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It is often said that to prevent cardiovascular disease, one must reduce “bad” LDL cholesterol and increase “good” HDL cholesterol. But is it possible to have too much “good” cholesterol? Keep on reading to find out the answer!
Cholesterol is a fat necessary for the body to function. It enters into the composition of cell membranes and allows the synthesis of many hormones. It is not soluble in the blood and must, therefore, be transported by proteins, with which it forms complexes called lipoproteins. Cholesterol can be linked, in the blood, to two main types of “carriers”:
1) LDL (Low Density Lipoproteins)
LDL cholesterol is called “bad cholesterol”. LDLs bring cholesterol from the liver to the rest of the body. When the latter is in excess, it accumulates on the artery walls and forms a plaque, called atherosclerosis. Over time, a clot may eventually form and clog the bloodstream. If the obstruction occurs in an artery of the heart, this causes myocardial infarction (a heart attack). If it occurs in an artery of the brain, it causes a stroke. An excess of LDL cholesterol, therefore, increases the risk of cardiovascular disease.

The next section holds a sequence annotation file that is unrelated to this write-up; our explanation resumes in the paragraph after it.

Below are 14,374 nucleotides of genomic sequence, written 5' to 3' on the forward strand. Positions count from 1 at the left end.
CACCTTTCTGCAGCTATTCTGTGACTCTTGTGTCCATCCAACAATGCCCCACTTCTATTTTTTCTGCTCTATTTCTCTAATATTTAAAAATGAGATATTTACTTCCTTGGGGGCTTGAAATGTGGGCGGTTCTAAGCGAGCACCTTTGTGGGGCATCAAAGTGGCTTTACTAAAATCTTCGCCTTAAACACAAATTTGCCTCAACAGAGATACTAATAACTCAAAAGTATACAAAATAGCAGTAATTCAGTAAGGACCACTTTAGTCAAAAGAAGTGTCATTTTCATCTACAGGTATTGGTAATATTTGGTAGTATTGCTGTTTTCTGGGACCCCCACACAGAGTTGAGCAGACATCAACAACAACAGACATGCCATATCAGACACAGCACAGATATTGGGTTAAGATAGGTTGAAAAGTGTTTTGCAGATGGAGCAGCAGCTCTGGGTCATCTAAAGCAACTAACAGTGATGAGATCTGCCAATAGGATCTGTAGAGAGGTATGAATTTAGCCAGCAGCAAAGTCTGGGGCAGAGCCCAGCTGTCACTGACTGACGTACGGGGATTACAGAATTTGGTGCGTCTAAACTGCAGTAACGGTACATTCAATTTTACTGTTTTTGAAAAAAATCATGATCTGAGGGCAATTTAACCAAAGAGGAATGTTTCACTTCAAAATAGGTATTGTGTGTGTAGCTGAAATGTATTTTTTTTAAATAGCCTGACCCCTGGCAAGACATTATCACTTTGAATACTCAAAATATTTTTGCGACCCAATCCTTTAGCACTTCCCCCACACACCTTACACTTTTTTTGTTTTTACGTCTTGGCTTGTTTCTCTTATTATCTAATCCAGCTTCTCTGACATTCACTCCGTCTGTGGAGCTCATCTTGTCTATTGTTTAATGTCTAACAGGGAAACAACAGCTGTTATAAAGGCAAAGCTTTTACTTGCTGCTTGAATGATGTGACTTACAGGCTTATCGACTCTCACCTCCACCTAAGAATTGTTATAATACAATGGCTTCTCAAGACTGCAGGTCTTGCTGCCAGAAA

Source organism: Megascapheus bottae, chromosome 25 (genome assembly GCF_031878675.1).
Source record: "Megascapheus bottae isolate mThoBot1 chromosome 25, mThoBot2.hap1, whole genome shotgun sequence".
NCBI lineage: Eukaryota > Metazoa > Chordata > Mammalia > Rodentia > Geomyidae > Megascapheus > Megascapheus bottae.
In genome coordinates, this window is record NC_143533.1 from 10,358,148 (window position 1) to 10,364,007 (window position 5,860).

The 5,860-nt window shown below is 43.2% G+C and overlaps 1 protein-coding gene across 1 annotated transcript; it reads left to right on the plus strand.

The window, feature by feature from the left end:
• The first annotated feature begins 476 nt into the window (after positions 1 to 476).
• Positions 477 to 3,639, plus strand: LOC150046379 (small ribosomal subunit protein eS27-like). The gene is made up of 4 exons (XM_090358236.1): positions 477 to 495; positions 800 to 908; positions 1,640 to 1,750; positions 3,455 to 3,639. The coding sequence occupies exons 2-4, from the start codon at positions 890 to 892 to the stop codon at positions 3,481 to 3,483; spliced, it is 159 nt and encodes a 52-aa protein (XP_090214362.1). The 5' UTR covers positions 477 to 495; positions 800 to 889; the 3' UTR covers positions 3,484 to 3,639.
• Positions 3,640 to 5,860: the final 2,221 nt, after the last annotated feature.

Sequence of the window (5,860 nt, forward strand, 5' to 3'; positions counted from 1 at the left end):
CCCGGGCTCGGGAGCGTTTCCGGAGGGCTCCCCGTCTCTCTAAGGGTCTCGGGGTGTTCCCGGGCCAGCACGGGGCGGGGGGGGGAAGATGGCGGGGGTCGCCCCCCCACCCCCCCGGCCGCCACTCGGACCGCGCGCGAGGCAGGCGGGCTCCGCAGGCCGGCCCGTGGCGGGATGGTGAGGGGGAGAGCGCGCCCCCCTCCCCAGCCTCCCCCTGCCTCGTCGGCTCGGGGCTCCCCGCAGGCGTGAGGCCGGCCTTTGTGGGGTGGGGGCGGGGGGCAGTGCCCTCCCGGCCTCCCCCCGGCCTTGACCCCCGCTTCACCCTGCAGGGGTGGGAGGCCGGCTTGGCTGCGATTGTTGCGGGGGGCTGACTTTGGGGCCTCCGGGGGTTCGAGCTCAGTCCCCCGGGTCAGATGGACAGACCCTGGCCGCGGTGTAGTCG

2) HDL (High Density Lipoproteins)
HDL cholesterol is called “good cholesterol”. HDLs carry excess cholesterol from the body to the liver for removal. Thus, a high level of HDL cholesterol is associated with a lower cardiovascular risk.
In general, the normal values are to have an LDL-cholesterol level of less than 3.5 mmol/L and a HDL-cholesterol level greater than 1 mmol/L in men and 1.3 mmol/L in women. On the other hand, the target values depend on the age of the patient and other cardiovascular risk factors. They also vary slightly by country.